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dinsdag 13 juni 2017

How the U.S. Created Poverty


How Government Policy Created White Wealth and Concentrated African American Poverty: Part 2 


In part two, author Richard Rothstein says explicit unconstitutional housing policy of the 20th century created America's enormous racial wealth gap 

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transcript

How Government Policy Created White Wealth and Concentrated African American Poverty: Part 2Jaisal Noor: You also talk about how when this segregation was implemented through public housing and other policies, it also further exacerbated the conditions in the preexisting slums where many African Americans lived. Can you talk about the mechanism of that occurring?
Richard Rothstein: Sure. I apologize, it's going to be a long answer. It's a bit complicated, but let me try and make it as brief as I can. I have to introduce it by telling you that another major federal program that the federal government implemented during WWII and afterwards during the New Deal, was the Federal Housing Administration's program to create white subdivisions, white suburbs, surrounding central cities across the country. They built suburbs by guaranteeing loans to mass production builders of suburbs on condition that those homes only be sold to white families, that no African Americans be permitted to buy homes. 
So for example, the best known example perhaps is Levittown, east of New York city, where Levitt built 17,000 homes in the late 1940s and early 1950s, which he could never have assembled the capital to build on his own. Instead, the federal government guaranteed bank loans to Levitt to build that suburb on condition that he sell no homes to African Americans, and in addition the federal government required that he put a clause in every deed in Levittown that prohibited resale to Africans. Well this went on all across the country and the mass suburbanization of the country. California, the biggest example, subdivisions built all over California on explicit condition set by the federal government that no homes be sold to African Americans. Once this was done, the civilian housing then became available again. There had been a big shortage before the '50s because no civilian housing was built during the war because building materials weren't permitted to be used for civilian construction. There was a big housing back log even before the war because of the depression. 
So when civilian housing construction began again in the 1950s and the federal housing administration subsidized whites to move into these all white suburbs, or explicitly all white, by federal requirement, the whites began to abandon the inner cities and abandon the public housing, which had been primarily designed for them before that time. There was public housing beginning in the mid 1950s, the white projects, and there were many, many more projects for whites at that time than there were for African Americans. White projects began to have large vacancies, black projects had long waiting lists, and the reason was simply the federal government was subsidizing whites to leave cities.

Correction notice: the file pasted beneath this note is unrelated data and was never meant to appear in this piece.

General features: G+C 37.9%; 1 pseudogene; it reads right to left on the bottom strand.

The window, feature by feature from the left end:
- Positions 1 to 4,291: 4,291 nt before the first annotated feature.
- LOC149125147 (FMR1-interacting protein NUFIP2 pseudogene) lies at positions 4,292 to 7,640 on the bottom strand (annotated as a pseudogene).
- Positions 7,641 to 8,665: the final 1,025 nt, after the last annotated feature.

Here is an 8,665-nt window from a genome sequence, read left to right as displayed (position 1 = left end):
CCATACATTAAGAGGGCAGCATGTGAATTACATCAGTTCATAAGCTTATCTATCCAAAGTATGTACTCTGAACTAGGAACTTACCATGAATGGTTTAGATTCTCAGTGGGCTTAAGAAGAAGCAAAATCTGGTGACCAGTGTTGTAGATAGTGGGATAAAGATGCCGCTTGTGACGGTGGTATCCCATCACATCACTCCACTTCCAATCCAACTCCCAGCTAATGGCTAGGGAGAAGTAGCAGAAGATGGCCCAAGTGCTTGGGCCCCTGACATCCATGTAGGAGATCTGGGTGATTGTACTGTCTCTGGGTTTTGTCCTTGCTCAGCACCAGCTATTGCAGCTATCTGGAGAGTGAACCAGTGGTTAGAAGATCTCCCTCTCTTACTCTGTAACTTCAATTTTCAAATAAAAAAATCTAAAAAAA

Well, industry then began to leave cities as well. So the African Americans who were living in public housing became poorer and poorer. Jobs disappeared, and African Americans weren't able to gain the wealth that housing ownership created, so these policies resulted in greater poverty of the African American population.
Jaisal Noor: And I wanted to ask you specifically about that because this really isn't only about residential segregation as you just mentioned. It really is about the wealth that government policies created for white families that black families did not have access to. So when you look at the racial wealth disparities, the racial wealth gap today, you really trace it to these housing policies that started in the New Deal and that continued in the decades after. Can you really give us a picture of that?
Richard Rothstein: Sure, well let me go back to that example I gave a minute ago of Levittown, which is the most famous of these suburbs, these 17,000 homes east of New York City. Those homes sold in the late 1940s and early 1950s for about eight thousand, nine thousand dollars a piece. In today's dollars, that's about 75 thousand to 100 thousand dollars, and as I mentioned, only whites could buy it. There were many, many African Americans who could've afford to buy homes in Levittown. 100 thousand dollars in today's dollars is about twice national median income. Working class families can afford to buy a home at twice national median income, African Americans as well as whites, but African Americans were prohibited. Instead, African Americans were living in cities and renting apartments. Whites were able to buy these homes.
Well today, homes in Levittown sell for 300, 400 thousand dollars. That's seven, eight times national median income, unaffordable to working class families, to lower-middle class families, whether they're white or black. So the white families who were able to buy into these suburbs created all over the country by the federal government for whites only, gained 200, 300 thousand dollars in equity appreciation over the next three generations. African Americans who were forced to only rent apartments because they were not permitted to live in the suburbs, gained none of that equity appreciation. In the United States, most wealth of middle class families is attributable to the equity they have in their homes. So today, nationwide, African Americans incomes are about 60% of white incomes, but African Americans wealth is only 5% of white wealth on average. That enormous disparity, the difference between the 60% income ratio and the 5% wealth ratio is almost entirely attributable to unconstitutional federal housing policy that was practiced in the mid-20th century.




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